“Death is the sanction of everything that the storyteller can tell. He has borrowed his authority from death.”
Janice Lee is the author of KEROTAKIS (Dog Horn Press, 2010), Daughter (Jaded Ibis, 2011), and Damnation (Penny-Ante Editions, 2013). She is Co-Editor of [out of nothing], Reviews Editor at HTMLGIANT, Editor of the new #RECURRENT Novel Series for Jaded Ibis Press, Executive Editor at Entropy, and Founder/CEO of POTG Design.
Joe Milazzo is the author of Crepuscule W/ Nellie (Jaded Ibis Productions) and The Habiliments (Apostrophe Books). He co-edits the online interdisciplinary arts journal[out of nothing] and is also the proprietor of Imipolex Press. Joe lives and works in Dallas, TX.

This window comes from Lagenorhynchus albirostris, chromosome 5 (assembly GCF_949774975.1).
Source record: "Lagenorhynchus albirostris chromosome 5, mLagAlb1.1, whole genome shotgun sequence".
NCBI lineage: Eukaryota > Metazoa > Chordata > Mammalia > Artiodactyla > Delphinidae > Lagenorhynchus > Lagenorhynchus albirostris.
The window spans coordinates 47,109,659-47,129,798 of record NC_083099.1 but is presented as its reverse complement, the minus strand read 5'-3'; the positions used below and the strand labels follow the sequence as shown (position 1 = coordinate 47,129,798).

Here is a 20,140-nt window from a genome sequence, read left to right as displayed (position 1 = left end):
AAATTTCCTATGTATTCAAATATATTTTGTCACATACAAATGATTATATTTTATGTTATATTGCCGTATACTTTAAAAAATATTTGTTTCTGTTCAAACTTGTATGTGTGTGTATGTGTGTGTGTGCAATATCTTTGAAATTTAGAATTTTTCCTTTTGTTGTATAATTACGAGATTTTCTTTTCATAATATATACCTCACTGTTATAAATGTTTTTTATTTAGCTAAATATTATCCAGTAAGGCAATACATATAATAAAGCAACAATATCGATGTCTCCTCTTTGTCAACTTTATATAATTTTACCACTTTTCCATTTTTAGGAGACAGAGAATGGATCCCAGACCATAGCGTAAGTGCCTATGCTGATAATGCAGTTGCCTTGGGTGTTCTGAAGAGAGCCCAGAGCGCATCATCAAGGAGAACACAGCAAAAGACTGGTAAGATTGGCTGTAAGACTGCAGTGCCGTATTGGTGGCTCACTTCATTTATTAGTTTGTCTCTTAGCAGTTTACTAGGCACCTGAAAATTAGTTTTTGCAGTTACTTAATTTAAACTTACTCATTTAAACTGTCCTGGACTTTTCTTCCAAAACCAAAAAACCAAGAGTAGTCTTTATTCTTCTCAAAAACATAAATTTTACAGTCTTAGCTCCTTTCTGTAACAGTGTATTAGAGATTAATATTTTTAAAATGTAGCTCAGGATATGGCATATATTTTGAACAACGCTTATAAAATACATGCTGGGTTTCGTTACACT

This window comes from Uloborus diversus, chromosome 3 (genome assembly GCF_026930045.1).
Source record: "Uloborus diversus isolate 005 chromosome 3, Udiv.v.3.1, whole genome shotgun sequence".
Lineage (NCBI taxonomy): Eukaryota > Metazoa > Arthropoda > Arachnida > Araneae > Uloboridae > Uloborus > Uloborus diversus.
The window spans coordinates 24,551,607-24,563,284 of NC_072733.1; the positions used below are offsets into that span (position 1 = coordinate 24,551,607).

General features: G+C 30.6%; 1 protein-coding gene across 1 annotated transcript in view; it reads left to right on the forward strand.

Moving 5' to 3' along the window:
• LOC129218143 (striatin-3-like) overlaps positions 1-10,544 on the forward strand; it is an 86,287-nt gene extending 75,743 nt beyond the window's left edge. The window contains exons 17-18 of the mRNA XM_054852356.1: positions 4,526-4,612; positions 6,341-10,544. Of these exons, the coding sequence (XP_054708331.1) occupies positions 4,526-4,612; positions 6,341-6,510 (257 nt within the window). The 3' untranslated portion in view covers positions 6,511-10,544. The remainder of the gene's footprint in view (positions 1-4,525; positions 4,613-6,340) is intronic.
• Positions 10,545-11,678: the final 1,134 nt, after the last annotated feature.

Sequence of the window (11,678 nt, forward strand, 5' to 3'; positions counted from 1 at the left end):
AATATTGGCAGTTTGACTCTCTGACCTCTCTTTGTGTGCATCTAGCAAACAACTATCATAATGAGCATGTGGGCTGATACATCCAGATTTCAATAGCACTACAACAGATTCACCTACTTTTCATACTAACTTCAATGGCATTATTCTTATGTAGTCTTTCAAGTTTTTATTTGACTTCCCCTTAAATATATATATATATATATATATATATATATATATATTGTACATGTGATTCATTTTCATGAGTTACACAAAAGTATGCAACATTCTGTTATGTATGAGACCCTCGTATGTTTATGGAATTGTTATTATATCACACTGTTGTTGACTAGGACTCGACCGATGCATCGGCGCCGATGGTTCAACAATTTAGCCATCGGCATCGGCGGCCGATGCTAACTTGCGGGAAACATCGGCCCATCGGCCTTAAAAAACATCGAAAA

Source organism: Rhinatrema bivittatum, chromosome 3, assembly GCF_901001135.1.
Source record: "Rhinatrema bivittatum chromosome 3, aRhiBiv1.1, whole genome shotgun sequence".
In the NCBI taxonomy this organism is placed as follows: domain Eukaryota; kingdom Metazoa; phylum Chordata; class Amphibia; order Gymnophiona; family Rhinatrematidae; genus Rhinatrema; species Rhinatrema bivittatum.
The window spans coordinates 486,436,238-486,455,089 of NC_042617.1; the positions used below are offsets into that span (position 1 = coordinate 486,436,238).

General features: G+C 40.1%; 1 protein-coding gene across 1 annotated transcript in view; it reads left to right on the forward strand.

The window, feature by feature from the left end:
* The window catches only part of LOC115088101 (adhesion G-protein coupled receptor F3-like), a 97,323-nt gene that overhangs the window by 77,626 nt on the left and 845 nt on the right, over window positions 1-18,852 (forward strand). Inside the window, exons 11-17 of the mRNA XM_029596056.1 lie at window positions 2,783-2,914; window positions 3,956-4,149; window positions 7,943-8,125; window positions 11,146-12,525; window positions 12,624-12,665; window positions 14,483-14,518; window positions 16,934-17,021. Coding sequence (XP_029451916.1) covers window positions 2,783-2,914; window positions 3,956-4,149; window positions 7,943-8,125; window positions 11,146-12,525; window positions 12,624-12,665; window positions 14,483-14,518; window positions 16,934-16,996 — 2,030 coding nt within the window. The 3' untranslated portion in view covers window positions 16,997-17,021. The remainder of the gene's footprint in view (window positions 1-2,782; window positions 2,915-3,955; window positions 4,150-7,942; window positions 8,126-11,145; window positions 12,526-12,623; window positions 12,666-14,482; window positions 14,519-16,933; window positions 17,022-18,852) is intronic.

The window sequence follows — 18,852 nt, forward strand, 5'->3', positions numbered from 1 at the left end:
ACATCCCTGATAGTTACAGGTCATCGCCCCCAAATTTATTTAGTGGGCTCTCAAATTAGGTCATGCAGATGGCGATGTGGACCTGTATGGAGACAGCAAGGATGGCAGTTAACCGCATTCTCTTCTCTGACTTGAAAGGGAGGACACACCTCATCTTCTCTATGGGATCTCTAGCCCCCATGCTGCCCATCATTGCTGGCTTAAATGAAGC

Bud Smith grew up in NJ, and currently lives in NYC with a bunch of records and VHS he bought at the flea market for $1. His books are the short story collection, Or Something Like That, the novel Tollbooth and the poetry collection Everything Neon. His writing has appeared at The Nervous Breakdown, Wordriot, Metazen, TheNewerYork, the Bicycle Review, among others. He hosts The Unknown Show; edits at Jmww and Uno Kudo; works heavy construction in power plants and refineries.
Dennis James Sweeney hails from Cincinnati, Ohio. He’s the author of the chapbookWhat They Took Away and writing that has appeared in Alice Blue, DIAGRAM, Juked, and Unstuck. Find him in Corvallis, Oregon.